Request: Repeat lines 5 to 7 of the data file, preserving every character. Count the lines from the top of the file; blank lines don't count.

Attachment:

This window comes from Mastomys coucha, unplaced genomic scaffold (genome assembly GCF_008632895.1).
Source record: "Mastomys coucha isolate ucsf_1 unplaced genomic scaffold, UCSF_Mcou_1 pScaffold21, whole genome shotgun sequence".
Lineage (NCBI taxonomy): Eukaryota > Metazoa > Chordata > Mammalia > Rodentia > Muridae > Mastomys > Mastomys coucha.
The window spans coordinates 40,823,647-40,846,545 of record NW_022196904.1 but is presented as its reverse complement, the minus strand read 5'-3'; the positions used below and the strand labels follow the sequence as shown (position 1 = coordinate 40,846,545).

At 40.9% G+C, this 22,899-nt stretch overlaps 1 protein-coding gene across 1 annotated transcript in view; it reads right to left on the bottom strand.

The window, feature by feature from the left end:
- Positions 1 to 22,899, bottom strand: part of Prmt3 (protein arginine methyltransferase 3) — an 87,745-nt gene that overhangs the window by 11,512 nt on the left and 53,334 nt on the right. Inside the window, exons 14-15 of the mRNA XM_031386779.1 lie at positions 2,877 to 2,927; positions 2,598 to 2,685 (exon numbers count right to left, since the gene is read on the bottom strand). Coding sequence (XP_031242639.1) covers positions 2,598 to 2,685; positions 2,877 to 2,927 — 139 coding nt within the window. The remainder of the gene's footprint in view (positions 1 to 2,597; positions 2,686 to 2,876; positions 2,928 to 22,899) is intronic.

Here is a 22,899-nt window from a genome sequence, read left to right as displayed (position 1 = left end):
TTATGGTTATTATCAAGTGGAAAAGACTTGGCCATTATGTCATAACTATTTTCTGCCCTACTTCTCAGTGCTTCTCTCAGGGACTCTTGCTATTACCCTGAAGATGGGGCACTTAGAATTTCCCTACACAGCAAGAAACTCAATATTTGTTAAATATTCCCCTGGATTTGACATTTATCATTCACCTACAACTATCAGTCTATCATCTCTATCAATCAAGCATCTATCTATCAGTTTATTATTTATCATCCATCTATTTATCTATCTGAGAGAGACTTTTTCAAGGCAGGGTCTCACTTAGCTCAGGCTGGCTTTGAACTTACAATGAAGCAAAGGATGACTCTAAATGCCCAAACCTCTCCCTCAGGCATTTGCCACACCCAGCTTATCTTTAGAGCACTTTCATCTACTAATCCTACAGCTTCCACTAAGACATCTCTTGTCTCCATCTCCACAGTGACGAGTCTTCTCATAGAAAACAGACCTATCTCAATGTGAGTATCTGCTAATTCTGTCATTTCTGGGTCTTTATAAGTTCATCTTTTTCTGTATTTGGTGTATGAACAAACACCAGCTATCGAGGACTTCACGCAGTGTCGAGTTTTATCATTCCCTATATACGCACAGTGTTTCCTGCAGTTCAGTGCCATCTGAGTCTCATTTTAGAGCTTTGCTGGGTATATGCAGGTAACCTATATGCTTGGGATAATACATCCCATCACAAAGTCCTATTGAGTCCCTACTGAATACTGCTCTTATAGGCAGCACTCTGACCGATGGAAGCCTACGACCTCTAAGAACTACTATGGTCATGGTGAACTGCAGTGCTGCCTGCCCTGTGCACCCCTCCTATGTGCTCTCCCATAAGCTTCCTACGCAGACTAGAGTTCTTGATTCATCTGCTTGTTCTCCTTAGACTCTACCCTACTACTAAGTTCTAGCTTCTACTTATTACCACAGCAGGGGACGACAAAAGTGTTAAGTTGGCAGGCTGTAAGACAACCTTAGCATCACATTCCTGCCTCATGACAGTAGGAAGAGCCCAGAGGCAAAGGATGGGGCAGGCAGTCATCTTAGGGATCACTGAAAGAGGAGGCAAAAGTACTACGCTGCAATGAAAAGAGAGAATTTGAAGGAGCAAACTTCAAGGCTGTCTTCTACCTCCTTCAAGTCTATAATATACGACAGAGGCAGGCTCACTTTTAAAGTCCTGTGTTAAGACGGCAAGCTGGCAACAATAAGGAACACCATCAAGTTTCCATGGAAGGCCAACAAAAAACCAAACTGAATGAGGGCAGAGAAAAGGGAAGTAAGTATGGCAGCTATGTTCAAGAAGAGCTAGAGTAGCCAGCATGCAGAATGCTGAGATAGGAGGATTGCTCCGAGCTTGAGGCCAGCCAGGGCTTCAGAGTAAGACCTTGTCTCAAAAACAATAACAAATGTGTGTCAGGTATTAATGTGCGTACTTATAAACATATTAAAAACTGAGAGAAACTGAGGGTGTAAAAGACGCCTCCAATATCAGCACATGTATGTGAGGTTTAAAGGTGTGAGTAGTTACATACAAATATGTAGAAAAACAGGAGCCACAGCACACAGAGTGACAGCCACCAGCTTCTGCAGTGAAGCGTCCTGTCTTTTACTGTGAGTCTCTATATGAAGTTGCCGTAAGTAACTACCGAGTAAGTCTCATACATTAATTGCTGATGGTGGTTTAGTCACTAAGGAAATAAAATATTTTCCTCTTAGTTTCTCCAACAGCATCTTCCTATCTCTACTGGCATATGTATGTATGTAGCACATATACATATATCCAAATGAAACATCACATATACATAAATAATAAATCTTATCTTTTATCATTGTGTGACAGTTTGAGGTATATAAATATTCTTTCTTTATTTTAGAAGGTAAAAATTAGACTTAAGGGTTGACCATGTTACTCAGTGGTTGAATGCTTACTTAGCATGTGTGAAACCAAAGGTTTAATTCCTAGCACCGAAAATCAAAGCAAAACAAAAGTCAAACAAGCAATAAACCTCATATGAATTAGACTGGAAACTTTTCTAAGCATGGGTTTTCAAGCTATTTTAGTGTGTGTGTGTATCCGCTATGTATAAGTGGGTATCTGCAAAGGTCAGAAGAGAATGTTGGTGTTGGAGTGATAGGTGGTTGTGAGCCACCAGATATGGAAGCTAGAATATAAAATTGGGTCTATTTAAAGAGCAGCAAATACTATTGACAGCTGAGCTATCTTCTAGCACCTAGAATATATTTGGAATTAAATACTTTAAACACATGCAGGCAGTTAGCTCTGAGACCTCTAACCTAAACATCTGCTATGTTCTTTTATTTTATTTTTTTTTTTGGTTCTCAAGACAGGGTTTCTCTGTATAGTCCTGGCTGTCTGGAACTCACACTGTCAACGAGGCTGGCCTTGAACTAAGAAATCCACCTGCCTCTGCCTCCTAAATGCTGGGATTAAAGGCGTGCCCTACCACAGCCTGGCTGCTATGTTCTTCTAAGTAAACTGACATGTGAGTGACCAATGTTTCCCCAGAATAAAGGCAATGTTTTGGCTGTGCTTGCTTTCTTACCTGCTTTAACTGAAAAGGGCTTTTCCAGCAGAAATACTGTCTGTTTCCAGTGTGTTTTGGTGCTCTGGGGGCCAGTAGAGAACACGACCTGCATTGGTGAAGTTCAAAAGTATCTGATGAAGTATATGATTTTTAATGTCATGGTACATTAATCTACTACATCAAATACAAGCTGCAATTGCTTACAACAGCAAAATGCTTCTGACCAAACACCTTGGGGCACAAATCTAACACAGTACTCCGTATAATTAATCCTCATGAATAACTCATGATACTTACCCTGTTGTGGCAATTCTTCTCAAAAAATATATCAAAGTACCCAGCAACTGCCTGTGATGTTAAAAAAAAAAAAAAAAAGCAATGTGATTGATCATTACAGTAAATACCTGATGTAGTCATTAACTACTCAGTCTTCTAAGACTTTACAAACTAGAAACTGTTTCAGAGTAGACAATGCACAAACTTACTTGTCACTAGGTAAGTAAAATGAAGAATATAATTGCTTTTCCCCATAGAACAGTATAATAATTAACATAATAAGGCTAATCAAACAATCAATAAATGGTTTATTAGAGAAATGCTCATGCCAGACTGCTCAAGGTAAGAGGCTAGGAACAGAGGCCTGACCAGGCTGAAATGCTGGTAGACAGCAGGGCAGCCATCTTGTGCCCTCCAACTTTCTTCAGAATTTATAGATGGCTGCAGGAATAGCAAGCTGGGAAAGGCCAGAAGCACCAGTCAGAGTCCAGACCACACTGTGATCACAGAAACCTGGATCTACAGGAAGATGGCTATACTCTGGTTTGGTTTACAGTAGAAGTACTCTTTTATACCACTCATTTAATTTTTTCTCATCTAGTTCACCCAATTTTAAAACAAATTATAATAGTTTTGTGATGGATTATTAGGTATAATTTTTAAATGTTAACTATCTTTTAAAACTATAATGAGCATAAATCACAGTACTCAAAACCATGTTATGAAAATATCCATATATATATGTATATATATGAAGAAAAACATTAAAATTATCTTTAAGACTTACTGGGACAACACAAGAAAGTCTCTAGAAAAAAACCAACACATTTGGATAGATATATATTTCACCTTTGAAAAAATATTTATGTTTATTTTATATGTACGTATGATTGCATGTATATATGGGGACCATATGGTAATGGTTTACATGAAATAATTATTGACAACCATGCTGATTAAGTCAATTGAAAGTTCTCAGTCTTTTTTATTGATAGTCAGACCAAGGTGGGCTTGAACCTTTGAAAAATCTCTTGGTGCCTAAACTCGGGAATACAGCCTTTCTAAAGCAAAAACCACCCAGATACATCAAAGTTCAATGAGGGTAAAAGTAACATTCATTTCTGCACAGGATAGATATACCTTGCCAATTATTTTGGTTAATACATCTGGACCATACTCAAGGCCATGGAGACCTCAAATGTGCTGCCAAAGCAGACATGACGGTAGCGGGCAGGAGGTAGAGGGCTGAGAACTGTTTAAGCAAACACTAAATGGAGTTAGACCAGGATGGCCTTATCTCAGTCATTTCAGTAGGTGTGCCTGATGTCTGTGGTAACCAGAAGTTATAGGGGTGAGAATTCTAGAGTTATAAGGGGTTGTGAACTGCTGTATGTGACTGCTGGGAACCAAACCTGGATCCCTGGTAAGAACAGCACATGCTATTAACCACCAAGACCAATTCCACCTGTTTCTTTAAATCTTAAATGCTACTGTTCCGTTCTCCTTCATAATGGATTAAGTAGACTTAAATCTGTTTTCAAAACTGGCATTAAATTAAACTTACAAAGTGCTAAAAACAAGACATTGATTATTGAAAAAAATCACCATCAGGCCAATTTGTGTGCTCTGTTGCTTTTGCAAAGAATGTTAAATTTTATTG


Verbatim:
At 40.9% G+C, this 22,899-nt stretch overlaps 1 protein-coding gene across 1 annotated transcript in view; it reads right to left on the bottom strand.

The window, feature by feature from the left end:
- Positions 1 to 22,899, bottom strand: part of Prmt3 (protein arginine methyltransferase 3) — an 87,745-nt gene that overhangs the window by 11,512 nt on the left and 53,334 nt on the right. Inside the window, exons 14-15 of the mRNA XM_031386779.1 lie at positions 2,877 to 2,927; positions 2,598 to 2,685 (exon numbers count right to left, since the gene is read on the bottom strand). Coding sequence (XP_031242639.1) covers positions 2,598 to 2,685; positions 2,877 to 2,927 — 139 coding nt within the window. The remainder of the gene's footprint in view (positions 1 to 2,597; positions 2,686 to 2,876; positions 2,928 to 22,899) is intronic.